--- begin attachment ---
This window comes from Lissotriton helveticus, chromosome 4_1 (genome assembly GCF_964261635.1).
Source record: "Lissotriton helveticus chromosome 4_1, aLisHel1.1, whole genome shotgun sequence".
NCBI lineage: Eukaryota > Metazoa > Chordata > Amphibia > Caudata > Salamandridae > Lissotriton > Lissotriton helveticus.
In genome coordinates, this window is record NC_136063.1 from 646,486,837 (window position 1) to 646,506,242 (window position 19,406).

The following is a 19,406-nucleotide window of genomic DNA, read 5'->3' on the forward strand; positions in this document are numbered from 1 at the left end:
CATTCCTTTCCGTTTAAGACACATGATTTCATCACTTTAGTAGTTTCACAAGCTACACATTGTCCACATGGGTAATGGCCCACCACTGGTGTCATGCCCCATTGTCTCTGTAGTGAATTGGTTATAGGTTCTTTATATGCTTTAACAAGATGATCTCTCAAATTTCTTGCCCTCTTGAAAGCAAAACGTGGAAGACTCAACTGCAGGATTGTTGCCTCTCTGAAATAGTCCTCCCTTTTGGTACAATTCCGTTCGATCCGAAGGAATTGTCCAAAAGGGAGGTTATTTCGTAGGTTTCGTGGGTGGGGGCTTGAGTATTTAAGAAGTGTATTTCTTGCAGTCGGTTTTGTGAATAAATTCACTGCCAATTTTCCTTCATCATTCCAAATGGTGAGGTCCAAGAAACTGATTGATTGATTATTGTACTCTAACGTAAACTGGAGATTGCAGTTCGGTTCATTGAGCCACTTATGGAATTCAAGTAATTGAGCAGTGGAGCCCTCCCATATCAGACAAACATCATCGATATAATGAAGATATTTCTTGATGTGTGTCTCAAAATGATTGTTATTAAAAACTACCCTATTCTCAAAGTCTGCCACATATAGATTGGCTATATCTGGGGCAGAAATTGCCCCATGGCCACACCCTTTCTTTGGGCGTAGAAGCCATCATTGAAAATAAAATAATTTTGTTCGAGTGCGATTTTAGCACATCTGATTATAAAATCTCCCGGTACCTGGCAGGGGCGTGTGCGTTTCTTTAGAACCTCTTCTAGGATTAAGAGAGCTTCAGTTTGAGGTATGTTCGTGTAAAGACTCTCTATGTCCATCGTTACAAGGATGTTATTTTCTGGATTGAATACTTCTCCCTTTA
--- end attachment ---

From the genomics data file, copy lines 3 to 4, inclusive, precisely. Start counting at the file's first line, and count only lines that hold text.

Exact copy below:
NCBI lineage: Eukaryota > Metazoa > Chordata > Amphibia > Caudata > Salamandridae > Lissotriton > Lissotriton helveticus.
In genome coordinates, this window is record NC_136063.1 from 646,486,837 (window position 1) to 646,506,242 (window position 19,406).